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From the book Consequences


  • Centralizes control with loosely coupled handlers
  • Filters provide a central place for handling processing across multiple requests, as does a controller. Filters are better suited to massaging requests and responses for ultimate handling by a target resource, such as a controller. Additionally, a controller often ties together the management of numerous unrelated common services, such as authentication, logging, encryption, and so on. Filtering allows for much more loosely coupled handlers, which can be combined in various permutations.

  • Enables transparency
  • Clients can leverage the encapsulation of data sources within the Data Access Objects to gain transparency to the location and implementation of the persistent storage mechanisms.

  • Provides object-oriented view and encapsulates database schemas
  • The clients use transfer objects or data cursor objects (RowSet Wrapper List strategy) to exchange data with the Data Access Objects. Instead of depending on low-level details of database schema implementations, such as ResultSets and RowSets, where the clients must be aware of table structures, column names, and so on, the clients handle data in an object-oriented manner using the transfer objects and data cursors.

  • Enables easier migration
  • A layer of DAOs makes it easier for an application to migrate to a different database implementation. The clients have no knowledge of the underlying data store implementation. Thus, the migration involves changes only to the DAO layer.

  • Reduces code complexity in clients
  • Since the DAOs encapsulate all the code necessary to interact with the persistent storage, the clients can use the simpler API exposed by the data access layer. This reduces the complexity of the data access client code and improves the maintainability and development productivity.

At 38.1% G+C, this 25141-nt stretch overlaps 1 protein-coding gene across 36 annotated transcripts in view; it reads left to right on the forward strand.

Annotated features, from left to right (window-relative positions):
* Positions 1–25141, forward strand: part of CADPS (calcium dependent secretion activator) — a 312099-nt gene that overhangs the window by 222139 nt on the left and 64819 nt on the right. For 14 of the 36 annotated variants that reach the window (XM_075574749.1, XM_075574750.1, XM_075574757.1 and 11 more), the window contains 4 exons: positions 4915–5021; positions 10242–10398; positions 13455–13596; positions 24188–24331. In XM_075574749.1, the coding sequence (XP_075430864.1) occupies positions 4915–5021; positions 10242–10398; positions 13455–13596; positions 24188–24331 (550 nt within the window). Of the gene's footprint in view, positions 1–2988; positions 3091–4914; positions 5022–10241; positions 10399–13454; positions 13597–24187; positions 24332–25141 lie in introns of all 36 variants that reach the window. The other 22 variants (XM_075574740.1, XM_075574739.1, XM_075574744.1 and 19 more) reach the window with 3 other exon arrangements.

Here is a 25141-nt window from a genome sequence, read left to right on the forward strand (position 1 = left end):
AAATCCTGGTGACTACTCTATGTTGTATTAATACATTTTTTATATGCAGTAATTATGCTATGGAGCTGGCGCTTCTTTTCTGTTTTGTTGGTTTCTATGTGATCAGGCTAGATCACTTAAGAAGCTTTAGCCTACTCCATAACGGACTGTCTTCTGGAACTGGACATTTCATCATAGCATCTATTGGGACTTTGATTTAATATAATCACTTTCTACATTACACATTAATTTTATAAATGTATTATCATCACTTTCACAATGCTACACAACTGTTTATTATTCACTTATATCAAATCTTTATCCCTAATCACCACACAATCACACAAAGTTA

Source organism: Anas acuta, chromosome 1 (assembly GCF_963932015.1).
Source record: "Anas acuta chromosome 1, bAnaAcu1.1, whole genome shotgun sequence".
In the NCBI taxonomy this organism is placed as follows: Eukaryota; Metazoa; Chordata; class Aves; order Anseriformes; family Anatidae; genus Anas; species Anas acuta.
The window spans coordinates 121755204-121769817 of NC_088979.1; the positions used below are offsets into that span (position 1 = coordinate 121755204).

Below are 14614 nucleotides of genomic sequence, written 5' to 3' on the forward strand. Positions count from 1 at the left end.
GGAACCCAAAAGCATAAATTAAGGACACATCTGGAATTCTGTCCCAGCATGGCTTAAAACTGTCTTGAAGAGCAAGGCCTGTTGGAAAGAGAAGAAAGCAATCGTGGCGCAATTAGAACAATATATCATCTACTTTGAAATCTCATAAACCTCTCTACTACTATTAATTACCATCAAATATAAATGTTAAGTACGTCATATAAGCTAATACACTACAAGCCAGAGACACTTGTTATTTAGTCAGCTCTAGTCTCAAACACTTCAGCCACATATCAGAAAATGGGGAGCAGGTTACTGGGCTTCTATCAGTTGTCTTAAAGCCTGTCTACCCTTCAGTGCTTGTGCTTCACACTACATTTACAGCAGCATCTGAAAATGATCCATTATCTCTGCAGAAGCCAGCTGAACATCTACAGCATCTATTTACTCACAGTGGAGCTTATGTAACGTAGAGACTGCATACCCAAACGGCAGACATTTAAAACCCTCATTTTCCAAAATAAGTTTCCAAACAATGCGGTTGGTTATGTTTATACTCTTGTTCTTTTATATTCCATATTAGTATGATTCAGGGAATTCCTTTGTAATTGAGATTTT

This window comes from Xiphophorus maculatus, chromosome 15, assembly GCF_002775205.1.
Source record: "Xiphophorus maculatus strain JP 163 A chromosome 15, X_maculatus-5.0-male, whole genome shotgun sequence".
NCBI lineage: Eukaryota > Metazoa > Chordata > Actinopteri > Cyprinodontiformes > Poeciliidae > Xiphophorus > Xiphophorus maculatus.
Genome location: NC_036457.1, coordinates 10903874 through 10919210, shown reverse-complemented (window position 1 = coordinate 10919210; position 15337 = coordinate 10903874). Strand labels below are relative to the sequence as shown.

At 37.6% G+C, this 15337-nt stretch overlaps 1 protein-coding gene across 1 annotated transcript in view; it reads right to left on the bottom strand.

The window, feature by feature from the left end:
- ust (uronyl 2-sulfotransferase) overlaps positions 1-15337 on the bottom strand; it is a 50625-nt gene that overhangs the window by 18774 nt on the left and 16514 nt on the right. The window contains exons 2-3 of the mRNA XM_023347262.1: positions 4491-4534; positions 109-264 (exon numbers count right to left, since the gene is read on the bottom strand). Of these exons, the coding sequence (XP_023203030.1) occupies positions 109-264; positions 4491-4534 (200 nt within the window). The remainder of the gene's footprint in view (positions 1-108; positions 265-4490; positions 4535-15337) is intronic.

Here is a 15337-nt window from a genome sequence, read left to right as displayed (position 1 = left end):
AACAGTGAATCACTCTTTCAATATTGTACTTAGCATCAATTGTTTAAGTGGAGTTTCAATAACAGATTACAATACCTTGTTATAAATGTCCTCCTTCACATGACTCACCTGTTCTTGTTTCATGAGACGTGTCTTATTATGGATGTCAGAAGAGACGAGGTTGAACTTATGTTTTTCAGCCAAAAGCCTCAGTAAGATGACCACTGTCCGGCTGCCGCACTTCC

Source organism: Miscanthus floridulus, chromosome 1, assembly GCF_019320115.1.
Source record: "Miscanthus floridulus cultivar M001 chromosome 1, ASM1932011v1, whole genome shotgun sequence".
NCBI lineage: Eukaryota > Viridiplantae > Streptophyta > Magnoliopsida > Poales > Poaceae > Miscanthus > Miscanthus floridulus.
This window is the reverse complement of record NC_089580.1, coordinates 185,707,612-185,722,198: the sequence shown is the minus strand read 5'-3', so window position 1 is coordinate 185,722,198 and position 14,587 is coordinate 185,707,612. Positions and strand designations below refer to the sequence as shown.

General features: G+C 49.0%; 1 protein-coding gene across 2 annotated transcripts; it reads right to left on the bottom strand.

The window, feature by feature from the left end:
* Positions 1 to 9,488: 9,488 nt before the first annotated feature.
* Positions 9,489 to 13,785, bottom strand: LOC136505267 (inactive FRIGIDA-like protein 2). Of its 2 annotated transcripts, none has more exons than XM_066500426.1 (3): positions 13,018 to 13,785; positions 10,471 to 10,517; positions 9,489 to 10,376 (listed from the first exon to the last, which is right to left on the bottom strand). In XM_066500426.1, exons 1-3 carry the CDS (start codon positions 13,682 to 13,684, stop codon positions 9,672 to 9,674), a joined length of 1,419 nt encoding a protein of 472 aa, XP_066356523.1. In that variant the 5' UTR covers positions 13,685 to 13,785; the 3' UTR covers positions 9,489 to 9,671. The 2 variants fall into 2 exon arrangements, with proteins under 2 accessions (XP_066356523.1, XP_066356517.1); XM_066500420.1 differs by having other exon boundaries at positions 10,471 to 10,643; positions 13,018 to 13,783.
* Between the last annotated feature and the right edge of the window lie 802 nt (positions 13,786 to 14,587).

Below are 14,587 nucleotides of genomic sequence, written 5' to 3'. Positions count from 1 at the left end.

• Organizes all data access code into a separate layer
  • Data access objects organize the implementation of the data access code in a separate layer. Such a layer isolates the rest of the application from the persistent store and external data sources. Because all data access operations are now delegated to the DAOs, the separate data access layer isolates the rest of the application from the data access implementation. This centralization makes the application easier to maintain and manage.

  • Adds extra layer
  • The DAOs create an additional layer of objects between the data client and the data source that needs to be designed and implemented, to leverage the benefits of this pattern. While this layer might seem to be extra development and run-time overhead, it is typically necessary in order to decouple the data access implementation from the other parts of the application.

  • Needs class hierarchy design
  • When you use a factory strategy, the hierarchy of concrete factories and the hierarchy of concrete products (DAOs) produced by the factories need to be designed and implemented. Consider this additional effort if you think you’ll need this extra flexibility, because it increases the complexity of the design. Use the DAO Factory Method Strategy if that meets your needs, and use DAO Abstract Factory Strategy only if absolutely required.

  • Introduces complexity to enable object-oriented design
  • While the RowSet Wrapper List strategy encapsulates the data access layer dependencies and JDBC APIs, and exposes an object-oriented view of the results data, it introduces considerable complexity in your implementation. You need to decide whether its benefits outweigh the drawbacks of using the JDBC RowSet API in the Cached RowSet strategy, or the performance drawback of using the Transfer Object Collection strategy.

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